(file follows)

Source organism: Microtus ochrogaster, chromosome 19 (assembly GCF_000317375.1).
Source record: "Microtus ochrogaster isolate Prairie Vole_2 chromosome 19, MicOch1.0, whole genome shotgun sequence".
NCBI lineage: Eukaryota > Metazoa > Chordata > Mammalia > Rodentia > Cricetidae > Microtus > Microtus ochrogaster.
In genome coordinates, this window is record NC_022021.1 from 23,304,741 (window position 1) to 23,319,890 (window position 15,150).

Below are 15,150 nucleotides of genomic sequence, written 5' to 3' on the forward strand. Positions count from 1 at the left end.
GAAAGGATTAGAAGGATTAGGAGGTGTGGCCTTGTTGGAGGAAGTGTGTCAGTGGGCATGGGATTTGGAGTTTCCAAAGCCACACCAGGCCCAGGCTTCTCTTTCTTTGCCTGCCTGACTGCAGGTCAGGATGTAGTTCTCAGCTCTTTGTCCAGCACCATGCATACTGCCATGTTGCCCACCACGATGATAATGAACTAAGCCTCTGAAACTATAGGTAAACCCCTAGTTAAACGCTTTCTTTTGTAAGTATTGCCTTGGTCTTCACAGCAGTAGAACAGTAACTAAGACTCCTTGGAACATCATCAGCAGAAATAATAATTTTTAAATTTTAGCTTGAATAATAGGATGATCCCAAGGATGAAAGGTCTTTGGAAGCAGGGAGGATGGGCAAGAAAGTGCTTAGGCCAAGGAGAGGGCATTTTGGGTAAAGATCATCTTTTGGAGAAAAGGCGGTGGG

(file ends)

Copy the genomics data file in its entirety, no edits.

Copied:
Source organism: Microtus ochrogaster, chromosome 19 (assembly GCF_000317375.1).
Source record: "Microtus ochrogaster isolate Prairie Vole_2 chromosome 19, MicOch1.0, whole genome shotgun sequence".
NCBI lineage: Eukaryota > Metazoa > Chordata > Mammalia > Rodentia > Cricetidae > Microtus > Microtus ochrogaster.
In genome coordinates, this window is record NC_022021.1 from 23,304,741 (window position 1) to 23,319,890 (window position 15,150).

Below are 15,150 nucleotides of genomic sequence, written 5' to 3' on the forward strand. Positions count from 1 at the left end.
GAAAGGATTAGAAGGATTAGGAGGTGTGGCCTTGTTGGAGGAAGTGTGTCAGTGGGCATGGGATTTGGAGTTTCCAAAGCCACACCAGGCCCAGGCTTCTCTTTCTTTGCCTGCCTGACTGCAGGTCAGGATGTAGTTCTCAGCTCTTTGTCCAGCACCATGCATACTGCCATGTTGCCCACCACGATGATAATGAACTAAGCCTCTGAAACTATAGGTAAACCCCTAGTTAAACGCTTTCTTTTGTAAGTATTGCCTTGGTCTTCACAGCAGTAGAACAGTAACTAAGACTCCTTGGAACATCATCAGCAGAAATAATAATTTTTAAATTTTAGCTTGAATAATAGGATGATCCCAAGGATGAAAGGTCTTTGGAAGCAGGGAGGATGGGCAAGAAAGTGCTTAGGCCAAGGAGAGGGCATTTTGGGTAAAGATCATCTTTTGGAGAAAAGGCGGTGGG